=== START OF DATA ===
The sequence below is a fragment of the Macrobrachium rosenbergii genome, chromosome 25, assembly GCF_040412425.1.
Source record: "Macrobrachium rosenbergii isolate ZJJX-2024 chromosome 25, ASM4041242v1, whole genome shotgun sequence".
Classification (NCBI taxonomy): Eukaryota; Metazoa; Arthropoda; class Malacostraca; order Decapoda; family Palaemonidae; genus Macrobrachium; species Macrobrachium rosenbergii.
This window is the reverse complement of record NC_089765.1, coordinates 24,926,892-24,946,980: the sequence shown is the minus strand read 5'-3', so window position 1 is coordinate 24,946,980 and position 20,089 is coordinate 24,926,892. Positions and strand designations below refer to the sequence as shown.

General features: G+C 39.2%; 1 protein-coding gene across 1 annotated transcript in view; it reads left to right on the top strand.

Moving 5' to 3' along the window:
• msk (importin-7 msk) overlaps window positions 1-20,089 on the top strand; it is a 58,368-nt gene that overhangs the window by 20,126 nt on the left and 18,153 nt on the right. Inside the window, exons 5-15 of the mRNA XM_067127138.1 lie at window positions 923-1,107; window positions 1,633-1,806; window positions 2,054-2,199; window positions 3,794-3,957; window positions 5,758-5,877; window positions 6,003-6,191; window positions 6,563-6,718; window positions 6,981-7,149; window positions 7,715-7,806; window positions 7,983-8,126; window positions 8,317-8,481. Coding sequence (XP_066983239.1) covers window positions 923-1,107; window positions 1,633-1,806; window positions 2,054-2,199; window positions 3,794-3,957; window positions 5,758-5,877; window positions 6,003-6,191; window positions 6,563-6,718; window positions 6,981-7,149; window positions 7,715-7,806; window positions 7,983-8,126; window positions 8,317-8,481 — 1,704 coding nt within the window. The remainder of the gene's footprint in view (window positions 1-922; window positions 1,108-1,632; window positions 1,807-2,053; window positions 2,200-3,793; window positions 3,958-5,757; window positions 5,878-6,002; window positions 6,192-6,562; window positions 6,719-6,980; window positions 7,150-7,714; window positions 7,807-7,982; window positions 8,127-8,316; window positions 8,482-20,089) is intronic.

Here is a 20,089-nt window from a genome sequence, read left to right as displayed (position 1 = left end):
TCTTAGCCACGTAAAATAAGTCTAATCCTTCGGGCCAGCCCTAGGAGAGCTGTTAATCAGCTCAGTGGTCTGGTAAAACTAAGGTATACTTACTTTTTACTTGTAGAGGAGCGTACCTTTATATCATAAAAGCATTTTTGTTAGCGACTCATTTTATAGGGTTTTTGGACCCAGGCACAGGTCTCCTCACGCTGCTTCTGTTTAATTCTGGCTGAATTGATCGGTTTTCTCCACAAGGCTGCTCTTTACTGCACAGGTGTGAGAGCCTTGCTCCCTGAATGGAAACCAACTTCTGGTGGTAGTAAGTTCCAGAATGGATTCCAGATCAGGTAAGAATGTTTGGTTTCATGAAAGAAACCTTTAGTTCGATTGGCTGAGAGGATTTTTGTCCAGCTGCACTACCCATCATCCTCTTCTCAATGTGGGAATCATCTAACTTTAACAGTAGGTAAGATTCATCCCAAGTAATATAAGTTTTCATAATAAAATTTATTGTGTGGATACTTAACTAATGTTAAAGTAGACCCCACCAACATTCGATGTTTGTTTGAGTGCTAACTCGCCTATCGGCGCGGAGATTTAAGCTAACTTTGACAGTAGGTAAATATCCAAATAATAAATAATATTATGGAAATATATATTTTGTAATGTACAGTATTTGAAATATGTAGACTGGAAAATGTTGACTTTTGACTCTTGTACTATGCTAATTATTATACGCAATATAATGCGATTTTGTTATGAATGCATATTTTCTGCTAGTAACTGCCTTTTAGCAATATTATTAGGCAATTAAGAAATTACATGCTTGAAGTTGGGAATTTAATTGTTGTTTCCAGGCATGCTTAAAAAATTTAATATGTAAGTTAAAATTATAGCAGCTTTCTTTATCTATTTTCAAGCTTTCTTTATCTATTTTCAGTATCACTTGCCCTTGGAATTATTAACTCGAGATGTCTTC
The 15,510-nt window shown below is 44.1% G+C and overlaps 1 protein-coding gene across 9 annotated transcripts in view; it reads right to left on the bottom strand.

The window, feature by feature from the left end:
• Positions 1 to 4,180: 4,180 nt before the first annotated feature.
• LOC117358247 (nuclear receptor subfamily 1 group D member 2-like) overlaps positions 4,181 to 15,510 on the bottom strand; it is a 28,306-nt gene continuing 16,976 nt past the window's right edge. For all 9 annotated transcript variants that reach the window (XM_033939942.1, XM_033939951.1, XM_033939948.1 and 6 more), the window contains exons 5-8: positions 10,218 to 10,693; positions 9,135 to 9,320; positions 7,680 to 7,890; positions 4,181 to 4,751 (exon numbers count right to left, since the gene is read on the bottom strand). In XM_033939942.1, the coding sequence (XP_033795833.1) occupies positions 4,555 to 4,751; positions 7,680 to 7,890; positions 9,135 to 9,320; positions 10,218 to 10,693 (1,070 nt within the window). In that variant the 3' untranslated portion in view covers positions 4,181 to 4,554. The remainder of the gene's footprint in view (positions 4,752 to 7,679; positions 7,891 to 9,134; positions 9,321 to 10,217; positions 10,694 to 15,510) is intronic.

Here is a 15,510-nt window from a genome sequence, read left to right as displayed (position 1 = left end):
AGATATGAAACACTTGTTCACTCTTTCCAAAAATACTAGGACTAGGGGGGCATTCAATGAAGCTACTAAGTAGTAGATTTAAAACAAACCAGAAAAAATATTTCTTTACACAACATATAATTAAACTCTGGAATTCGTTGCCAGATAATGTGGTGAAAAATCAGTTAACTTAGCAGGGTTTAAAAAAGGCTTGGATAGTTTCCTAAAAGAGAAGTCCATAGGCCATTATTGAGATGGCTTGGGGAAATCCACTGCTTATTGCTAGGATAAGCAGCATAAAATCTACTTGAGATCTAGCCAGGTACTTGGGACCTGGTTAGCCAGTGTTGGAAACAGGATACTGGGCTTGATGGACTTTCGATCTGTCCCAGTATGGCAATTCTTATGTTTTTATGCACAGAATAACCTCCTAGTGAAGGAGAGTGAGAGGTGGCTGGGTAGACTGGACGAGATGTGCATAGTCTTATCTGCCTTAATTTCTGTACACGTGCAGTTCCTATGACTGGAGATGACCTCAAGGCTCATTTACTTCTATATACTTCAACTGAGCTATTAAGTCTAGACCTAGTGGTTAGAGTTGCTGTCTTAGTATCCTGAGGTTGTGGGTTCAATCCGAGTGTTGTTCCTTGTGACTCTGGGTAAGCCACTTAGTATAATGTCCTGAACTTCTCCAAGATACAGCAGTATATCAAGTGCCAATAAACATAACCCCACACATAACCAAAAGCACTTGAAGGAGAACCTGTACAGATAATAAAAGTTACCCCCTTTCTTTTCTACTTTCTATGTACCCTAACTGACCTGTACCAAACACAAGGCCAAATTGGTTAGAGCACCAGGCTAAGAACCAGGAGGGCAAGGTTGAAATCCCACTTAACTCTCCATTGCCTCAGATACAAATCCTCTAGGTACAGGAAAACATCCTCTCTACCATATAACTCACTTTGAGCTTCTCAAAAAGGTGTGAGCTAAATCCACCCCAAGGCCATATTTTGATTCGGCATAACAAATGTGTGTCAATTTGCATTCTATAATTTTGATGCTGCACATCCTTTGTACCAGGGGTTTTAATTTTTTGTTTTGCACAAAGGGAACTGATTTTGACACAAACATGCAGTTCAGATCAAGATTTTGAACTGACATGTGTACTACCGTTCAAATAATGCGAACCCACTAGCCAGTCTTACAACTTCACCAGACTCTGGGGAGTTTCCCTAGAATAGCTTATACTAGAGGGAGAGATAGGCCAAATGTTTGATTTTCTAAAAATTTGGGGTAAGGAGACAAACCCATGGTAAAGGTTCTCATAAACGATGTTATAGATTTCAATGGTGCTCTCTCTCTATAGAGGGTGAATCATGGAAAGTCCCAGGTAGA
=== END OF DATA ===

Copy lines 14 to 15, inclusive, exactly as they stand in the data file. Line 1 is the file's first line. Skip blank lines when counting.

Here is a 15,510-nt window from a genome sequence, read left to right as displayed (position 1 = left end):
AGATATGAAACACTTGTTCACTCTTTCCAAAAATACTAGGACTAGGGGGGCATTCAATGAAGCTACTAAGTAGTAGATTTAAAACAAACCAGAAAAAATATTTCTTTACACAACATATAATTAAACTCTGGAATTCGTTGCCAGATAATGTGGTGAAAAATCAGTTAACTTAGCAGGGTTTAAAAAAGGCTTGGATAGTTTCCTAAAAGAGAAGTCCATAGGCCATTATTGAGATGGCTTGGGGAAATCCACTGCTTATTGCTAGGATAAGCAGCATAAAATCTACTTGAGATCTAGCCAGGTACTTGGGACCTGGTTAGCCAGTGTTGGAAACAGGATACTGGGCTTGATGGACTTTCGATCTGTCCCAGTATGGCAATTCTTATGTTTTTATGCACAGAATAACCTCCTAGTGAAGGAGAGTGAGAGGTGGCTGGGTAGACTGGACGAGATGTGCATAGTCTTATCTGCCTTAATTTCTGTACACGTGCAGTTCCTATGACTGGAGATGACCTCAAGGCTCATTTACTTCTATATACTTCAACTGAGCTATTAAGTCTAGACCTAGTGGTTAGAGTTGCTGTCTTAGTATCCTGAGGTTGTGGGTTCAATCCGAGTGTTGTTCCTTGTGACTCTGGGTAAGCCACTTAGTATAATGTCCTGAACTTCTCCAAGATACAGCAGTATATCAAGTGCCAATAAACATAACCCCACACATAACCAAAAGCACTTGAAGGAGAACCTGTACAGATAATAAAAGTTACCCCCTTTCTTTTCTACTTTCTATGTACCCTAACTGACCTGTACCAAACACAAGGCCAAATTGGTTAGAGCACCAGGCTAAGAACCAGGAGGGCAAGGTTGAAATCCCACTTAACTCTCCATTGCCTCAGATACAAATCCTCTAGGTACAGGAAAACATCCTCTCTACCATATAACTCACTTTGAGCTTCTCAAAAAGGTGTGAGCTAAATCCACCCCAAGGCCATATTTTGATTCGGCATAACAAATGTGTGTCAATTTGCATTCTATAATTTTGATGCTGCACATCCTTTGTACCAGGGGTTTTAATTTTTTGTTTTGCACAAAGGGAACTGATTTTGACACAAACATGCAGTTCAGATCAAGATTTTGAACTGACATGTGTACTACCGTTCAAATAATGCGAACCCACTAGCCAGTCTTACAACTTCACCAGACTCTGGGGAGTTTCCCTAGAATAGCTTATACTAGAGGGAGAGATAGGCCAAATGTTTGATTTTCTAAAAATTTGGGGTAAGGAGACAAACCCATGGTAAAGGTTCTCATAAACGATGTTATAGATTTCAATGGTGCTCTCTCTCTATAGAGGGTGAATCATGGAAAGTCCCAGGTAGA